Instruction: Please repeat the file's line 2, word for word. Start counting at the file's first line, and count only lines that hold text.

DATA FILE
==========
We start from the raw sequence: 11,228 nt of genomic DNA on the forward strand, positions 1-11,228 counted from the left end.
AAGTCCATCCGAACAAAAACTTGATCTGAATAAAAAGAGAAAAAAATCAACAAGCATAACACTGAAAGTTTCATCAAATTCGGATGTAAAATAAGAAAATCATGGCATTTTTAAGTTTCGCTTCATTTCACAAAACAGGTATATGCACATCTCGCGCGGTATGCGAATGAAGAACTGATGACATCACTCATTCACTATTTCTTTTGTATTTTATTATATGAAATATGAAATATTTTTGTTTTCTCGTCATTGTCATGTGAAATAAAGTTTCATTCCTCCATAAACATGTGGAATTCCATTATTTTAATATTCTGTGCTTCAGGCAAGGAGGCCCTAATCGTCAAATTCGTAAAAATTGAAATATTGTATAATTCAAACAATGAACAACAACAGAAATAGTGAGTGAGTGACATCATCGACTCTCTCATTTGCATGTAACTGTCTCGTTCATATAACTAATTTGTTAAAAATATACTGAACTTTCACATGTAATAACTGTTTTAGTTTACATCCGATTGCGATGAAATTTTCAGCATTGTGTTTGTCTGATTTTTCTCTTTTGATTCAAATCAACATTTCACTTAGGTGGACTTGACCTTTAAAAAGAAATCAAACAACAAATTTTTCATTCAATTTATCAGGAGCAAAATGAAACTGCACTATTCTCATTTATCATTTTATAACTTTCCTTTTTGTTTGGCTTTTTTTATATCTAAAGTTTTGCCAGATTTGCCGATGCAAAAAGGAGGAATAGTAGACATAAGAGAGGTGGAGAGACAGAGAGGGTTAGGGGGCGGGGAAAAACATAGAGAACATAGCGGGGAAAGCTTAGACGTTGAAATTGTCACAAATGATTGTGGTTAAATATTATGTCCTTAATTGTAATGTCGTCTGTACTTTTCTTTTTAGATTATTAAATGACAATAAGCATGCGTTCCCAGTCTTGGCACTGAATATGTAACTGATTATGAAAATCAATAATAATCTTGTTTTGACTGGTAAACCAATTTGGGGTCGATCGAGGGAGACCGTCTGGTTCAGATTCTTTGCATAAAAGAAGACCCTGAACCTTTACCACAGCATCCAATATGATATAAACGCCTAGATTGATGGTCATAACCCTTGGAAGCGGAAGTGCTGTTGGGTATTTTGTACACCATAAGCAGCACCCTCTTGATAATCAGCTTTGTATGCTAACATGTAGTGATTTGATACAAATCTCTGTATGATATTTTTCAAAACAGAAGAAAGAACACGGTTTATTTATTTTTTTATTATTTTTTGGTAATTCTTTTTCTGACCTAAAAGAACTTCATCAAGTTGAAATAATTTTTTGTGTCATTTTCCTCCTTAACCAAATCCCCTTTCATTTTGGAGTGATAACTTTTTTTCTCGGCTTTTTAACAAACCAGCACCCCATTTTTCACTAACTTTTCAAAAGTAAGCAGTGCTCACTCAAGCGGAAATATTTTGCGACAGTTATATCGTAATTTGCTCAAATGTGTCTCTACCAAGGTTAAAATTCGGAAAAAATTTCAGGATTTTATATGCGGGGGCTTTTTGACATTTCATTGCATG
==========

AAGTCCATCCGAACAAAAACTTGATCTGAATAAAAAGAGAAAAAAATCAACAAGCATAACACTGAAAGTTTCATCAAATTCGGATGTAAAATAAGAAAATCATGGCATTTTTAAGTTTCGCTTCATTTCACAAAACAGGTATATGCACATCTCGCGCGGTATGCGAATGAAGAACTGATGACATCACTCATTCACTATTTCTTTTGTATTTTATTATATGAAATATGAAATATTTTTGTTTTCTCGTCATTGTCATGTGAAATAAAGTTTCATTCCTCCATAAACATGTGGAATTCCATTATTTTAATATTCTGTGCTTCAGGCAAGGAGGCCCTAATCGTCAAATTCGTAAAAATTGAAATATTGTATAATTCAAACAATGAACAACAACAGAAATAGTGAGTGAGTGACATCATCGACTCTCTCATTTGCATGTAACTGTCTCGTTCATATAACTAATTTGTTAAAAATATACTGAACTTTCACATGTAATAACTGTTTTAGTTTACATCCGATTGCGATGAAATTTTCAGCATTGTGTTTGTCTGATTTTTCTCTTTTGATTCAAATCAACATTTCACTTAGGTGGACTTGACCTTTAAAAAGAAATCAAACAACAAATTTTTCATTCAATTTATCAGGAGCAAAATGAAACTGCACTATTCTCATTTATCATTTTATAACTTTCCTTTTTGTTTGGCTTTTTTTATATCTAAAGTTTTGCCAGATTTGCCGATGCAAAAAGGAGGAATAGTAGACATAAGAGAGGTGGAGAGACAGAGAGGGTTAGGGGGCGGGGAAAAACATAGAGAACATAGCGGGGAAAGCTTAGACGTTGAAATTGTCACAAATGATTGTGGTTAAATATTATGTCCTTAATTGTAATGTCGTCTGTACTTTTCTTTTTAGATTATTAAATGACAATAAGCATGCGTTCCCAGTCTTGGCACTGAATATGTAACTGATTATGAAAATCAATAATAATCTTGTTTTGACTGGTAAACCAATTTGGGGTCGATCGAGGGAGACCGTCTGGTTCAGATTCTTTGCATAAAAGAAGACCCTGAACCTTTACCACAGCATCCAATATGATATAAACGCCTAGATTGATGGTCATAACCCTTGGAAGCGGAAGTGCTGTTGGGTATTTTGTACACCATAAGCAGCACCCTCTTGATAATCAGCTTTGTATGCTAACATGTAGTGATTTGATACAAATCTCTGTATGATATTTTTCAAAACAGAAGAAAGAACACGGTTTATTTATTTTTTTATTATTTTTTGGTAATTCTTTTTCTGACCTAAAAGAACTTCATCAAGTTGAAATAATTTTTTGTGTCATTTTCCTCCTTAACCAAATCCCCTTTCATTTTGGAGTGATAACTTTTTTTCTCGGCTTTTTAACAAACCAGCACCCCATTTTTCACTAACTTTTCAAAAGTAAGCAGTGCTCACTCAAGCGGAAATATTTTGCGACAGTTATATCGTAATTTGCTCAAATGTGTCTCTACCAAGGTTAAAATTCGGAAAAAATTTCAGGATTTTATATGCGGGGGCTTTTTGACATTTCATTGCATG